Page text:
It's been around for years, as this 2011 article in the New York Times attests.
Determining the number of fake reviews on the Web is difficult. But it is enough of a problem to attract a team of Cornell researchers, who recently published a paper about creating a computer algorithm for detecting fake reviewers. They were instantly approached by a dozen companies, including Amazon, Hilton, TripAdvisor and several specialist travel sites, all of which have a strong interest in limiting the spread of bogus reviews.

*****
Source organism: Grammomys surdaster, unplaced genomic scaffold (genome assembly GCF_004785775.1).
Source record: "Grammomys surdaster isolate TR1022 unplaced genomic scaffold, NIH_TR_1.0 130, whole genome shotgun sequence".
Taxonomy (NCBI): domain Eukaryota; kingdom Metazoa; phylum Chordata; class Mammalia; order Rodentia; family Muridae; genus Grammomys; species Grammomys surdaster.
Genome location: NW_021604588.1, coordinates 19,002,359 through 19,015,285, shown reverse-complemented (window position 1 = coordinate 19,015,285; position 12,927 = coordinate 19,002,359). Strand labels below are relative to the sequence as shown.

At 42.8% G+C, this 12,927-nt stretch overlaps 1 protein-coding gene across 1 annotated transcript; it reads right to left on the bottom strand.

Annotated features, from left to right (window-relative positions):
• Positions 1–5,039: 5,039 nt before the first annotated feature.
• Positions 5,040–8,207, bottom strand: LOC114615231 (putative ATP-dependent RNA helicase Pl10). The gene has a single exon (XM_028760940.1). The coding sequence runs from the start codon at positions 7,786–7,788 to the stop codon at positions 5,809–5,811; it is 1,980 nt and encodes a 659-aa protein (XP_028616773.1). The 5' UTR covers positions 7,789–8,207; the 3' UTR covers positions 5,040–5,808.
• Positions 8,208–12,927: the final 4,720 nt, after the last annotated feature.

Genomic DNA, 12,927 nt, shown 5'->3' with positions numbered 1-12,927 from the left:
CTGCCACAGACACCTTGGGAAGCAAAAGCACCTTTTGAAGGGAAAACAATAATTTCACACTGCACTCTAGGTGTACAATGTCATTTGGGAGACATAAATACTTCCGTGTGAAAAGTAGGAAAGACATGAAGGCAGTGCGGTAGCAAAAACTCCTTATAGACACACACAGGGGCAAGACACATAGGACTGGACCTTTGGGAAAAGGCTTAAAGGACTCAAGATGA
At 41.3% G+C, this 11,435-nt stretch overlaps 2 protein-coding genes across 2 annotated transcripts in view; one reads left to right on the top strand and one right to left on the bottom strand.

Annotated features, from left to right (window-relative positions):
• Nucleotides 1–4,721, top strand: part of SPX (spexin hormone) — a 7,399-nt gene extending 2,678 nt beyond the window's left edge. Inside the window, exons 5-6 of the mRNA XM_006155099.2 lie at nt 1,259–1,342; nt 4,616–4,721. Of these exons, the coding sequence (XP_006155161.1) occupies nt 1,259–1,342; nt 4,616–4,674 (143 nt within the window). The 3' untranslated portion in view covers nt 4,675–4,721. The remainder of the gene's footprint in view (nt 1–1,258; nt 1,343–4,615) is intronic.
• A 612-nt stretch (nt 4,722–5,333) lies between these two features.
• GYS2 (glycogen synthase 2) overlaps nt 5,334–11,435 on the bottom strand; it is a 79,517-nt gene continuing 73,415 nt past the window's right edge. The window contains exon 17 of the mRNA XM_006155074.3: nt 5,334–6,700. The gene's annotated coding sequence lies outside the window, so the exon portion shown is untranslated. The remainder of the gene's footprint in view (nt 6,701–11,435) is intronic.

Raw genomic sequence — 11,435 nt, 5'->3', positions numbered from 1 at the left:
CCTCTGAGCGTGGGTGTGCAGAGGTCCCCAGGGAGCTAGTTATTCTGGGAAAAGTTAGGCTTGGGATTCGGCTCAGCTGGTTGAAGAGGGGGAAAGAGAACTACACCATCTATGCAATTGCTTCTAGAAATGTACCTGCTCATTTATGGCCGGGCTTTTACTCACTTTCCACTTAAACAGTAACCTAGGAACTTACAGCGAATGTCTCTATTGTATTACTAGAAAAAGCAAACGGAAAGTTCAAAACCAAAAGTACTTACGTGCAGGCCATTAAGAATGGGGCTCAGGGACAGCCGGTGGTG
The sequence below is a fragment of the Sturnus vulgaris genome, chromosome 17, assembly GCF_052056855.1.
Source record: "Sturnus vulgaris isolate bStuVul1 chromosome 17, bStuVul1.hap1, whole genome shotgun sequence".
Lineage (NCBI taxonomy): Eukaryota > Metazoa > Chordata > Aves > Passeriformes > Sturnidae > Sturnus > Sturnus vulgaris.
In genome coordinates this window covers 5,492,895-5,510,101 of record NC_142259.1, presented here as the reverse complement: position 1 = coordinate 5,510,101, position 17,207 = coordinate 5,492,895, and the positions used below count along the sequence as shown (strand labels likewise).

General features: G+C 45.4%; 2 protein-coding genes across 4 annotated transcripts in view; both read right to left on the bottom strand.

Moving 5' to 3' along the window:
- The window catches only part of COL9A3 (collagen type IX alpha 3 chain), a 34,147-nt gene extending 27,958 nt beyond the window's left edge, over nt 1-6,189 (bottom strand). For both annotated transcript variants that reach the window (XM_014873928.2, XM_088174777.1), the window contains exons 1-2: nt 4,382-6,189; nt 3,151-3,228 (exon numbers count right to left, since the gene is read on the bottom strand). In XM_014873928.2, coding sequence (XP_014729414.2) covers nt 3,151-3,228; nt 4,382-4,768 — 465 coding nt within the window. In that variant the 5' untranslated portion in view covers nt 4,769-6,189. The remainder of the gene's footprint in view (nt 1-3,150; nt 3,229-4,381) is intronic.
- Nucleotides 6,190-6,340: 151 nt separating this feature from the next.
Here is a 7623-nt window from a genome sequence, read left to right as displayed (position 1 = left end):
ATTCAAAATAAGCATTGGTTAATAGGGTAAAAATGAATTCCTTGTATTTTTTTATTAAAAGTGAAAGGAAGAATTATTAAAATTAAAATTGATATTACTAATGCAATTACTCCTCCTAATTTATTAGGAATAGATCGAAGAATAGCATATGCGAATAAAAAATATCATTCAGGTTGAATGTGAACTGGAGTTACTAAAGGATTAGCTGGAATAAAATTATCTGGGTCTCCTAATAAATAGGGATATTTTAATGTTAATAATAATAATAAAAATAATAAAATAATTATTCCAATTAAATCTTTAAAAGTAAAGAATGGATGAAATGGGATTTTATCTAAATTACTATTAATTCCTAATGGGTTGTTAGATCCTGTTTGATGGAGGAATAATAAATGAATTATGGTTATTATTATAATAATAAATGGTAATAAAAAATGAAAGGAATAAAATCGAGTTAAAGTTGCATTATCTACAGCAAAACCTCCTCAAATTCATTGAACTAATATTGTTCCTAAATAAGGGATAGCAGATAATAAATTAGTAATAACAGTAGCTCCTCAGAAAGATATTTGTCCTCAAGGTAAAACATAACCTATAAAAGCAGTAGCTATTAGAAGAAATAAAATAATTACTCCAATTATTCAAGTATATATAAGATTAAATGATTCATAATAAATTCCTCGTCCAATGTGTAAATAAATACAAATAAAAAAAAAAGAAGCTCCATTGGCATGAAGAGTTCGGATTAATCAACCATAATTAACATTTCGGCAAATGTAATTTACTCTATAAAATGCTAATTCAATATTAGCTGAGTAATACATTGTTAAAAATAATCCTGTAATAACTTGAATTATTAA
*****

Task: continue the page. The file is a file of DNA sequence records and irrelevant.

"The whole system falls apart if made-up reviews are given the same weight as honest ones," said one of the researchers, Myle Ott. Among those seeking out Mr. Ott, a 22-year-old Ph.D. candidate in computer science, after the study was published was Google, which asked for his résumé, he said.
I wonder if it's still good, with 5 years of bullshit evolution to account for. One thing in its favor: it seems to "know" that top reviewers tend to affect a style imitative of travel writing in an effort to sound credible, and doesn't trigger on their innocuous but very ad-like use of language.